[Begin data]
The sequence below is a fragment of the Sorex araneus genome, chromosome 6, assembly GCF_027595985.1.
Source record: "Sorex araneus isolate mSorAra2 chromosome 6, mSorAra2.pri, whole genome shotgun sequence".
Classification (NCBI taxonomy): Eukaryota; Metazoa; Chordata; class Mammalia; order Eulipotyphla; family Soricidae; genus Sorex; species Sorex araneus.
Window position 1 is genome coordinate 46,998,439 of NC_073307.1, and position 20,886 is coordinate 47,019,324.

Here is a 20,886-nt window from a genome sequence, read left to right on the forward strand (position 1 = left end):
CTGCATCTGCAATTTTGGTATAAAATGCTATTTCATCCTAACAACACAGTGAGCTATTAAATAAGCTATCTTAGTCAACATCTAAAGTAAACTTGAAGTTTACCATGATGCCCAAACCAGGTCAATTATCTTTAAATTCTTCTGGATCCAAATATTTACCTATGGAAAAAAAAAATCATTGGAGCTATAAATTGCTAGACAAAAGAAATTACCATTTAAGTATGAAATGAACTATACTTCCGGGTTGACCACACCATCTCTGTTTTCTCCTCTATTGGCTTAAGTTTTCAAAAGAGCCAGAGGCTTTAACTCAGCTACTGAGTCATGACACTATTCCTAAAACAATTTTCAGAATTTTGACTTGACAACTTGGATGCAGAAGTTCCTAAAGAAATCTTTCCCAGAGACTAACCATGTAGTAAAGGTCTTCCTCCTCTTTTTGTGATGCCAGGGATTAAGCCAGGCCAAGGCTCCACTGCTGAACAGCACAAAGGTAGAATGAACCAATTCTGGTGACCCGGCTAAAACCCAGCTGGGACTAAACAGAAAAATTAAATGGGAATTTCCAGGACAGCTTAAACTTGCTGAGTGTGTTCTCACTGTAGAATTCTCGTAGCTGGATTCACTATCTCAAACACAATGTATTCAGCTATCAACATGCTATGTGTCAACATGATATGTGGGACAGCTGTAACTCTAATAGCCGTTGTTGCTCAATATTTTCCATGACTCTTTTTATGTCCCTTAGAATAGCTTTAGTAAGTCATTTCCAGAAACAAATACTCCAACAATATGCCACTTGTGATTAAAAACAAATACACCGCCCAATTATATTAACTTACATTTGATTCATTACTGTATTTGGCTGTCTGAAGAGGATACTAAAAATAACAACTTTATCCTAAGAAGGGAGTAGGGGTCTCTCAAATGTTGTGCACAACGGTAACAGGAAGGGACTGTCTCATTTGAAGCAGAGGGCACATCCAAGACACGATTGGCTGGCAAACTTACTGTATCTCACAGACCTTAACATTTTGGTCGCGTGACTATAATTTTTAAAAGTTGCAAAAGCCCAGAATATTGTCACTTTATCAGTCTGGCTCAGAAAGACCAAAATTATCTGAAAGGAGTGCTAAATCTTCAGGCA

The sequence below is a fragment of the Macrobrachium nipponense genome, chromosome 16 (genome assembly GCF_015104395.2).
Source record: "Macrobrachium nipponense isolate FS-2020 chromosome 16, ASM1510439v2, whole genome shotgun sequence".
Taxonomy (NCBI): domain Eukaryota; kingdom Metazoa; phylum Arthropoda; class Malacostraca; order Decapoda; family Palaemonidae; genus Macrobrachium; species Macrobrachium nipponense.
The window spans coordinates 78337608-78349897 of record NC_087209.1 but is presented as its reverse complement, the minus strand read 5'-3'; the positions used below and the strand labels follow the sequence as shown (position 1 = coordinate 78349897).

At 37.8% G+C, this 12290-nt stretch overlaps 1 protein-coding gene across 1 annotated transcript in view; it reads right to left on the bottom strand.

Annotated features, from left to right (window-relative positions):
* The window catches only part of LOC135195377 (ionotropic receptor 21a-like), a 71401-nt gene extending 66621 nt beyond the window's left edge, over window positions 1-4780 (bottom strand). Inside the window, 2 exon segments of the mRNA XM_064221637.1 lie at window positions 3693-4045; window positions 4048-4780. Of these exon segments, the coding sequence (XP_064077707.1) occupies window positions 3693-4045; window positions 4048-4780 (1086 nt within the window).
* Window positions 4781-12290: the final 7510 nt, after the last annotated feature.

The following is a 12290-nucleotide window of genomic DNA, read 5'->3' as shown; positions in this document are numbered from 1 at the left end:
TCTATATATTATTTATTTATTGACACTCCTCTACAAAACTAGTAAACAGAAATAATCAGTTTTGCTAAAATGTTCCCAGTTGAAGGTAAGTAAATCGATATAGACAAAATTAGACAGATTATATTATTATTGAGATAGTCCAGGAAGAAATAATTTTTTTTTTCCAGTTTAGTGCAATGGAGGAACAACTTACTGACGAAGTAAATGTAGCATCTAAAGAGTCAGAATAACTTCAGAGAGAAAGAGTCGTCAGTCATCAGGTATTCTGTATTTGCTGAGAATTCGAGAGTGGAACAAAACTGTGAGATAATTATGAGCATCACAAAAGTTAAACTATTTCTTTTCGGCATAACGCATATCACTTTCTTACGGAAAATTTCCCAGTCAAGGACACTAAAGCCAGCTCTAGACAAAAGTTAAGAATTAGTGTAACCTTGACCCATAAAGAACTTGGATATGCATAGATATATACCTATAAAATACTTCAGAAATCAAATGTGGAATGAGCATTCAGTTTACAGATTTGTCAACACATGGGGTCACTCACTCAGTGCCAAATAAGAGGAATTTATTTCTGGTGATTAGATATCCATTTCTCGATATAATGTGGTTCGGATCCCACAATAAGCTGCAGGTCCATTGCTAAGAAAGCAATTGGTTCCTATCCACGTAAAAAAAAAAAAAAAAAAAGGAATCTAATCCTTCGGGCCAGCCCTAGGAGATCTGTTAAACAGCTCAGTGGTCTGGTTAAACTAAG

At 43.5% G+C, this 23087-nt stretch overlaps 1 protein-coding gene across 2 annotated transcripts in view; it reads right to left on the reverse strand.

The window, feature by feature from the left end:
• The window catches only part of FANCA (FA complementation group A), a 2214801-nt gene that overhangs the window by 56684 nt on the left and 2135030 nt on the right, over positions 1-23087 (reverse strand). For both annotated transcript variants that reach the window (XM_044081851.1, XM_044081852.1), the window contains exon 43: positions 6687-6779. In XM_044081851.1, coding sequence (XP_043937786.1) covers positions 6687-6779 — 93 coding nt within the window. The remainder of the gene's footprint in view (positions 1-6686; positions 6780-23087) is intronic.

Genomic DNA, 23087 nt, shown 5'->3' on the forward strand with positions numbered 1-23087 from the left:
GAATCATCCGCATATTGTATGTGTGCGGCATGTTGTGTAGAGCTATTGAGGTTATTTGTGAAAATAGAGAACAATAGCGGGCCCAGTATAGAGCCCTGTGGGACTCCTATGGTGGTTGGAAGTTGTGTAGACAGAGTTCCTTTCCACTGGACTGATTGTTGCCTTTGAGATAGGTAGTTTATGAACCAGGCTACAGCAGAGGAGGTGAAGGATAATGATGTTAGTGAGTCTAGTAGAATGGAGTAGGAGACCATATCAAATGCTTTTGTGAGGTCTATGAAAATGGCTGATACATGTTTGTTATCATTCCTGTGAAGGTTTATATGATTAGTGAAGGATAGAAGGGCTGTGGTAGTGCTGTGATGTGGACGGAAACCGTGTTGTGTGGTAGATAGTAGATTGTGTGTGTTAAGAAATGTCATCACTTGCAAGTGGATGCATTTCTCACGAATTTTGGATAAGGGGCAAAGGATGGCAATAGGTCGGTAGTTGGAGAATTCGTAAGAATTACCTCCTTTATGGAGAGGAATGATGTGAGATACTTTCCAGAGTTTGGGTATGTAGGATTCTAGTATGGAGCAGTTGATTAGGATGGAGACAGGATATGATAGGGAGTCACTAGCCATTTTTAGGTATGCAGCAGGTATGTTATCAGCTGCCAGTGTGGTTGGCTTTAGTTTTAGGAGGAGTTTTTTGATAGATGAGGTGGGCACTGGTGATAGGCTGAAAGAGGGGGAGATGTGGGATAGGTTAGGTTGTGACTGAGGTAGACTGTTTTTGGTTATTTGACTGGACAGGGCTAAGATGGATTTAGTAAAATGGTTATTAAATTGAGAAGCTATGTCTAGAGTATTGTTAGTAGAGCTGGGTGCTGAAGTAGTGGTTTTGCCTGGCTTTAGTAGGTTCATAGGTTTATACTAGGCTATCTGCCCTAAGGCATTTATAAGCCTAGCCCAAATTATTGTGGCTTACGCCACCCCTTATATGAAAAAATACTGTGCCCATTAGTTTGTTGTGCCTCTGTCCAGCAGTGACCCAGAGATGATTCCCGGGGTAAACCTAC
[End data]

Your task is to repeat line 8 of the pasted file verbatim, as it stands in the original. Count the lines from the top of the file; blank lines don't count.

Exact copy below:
Source record: "Macrobrachium nipponense isolate FS-2020 chromosome 16, ASM1510439v2, whole genome shotgun sequence".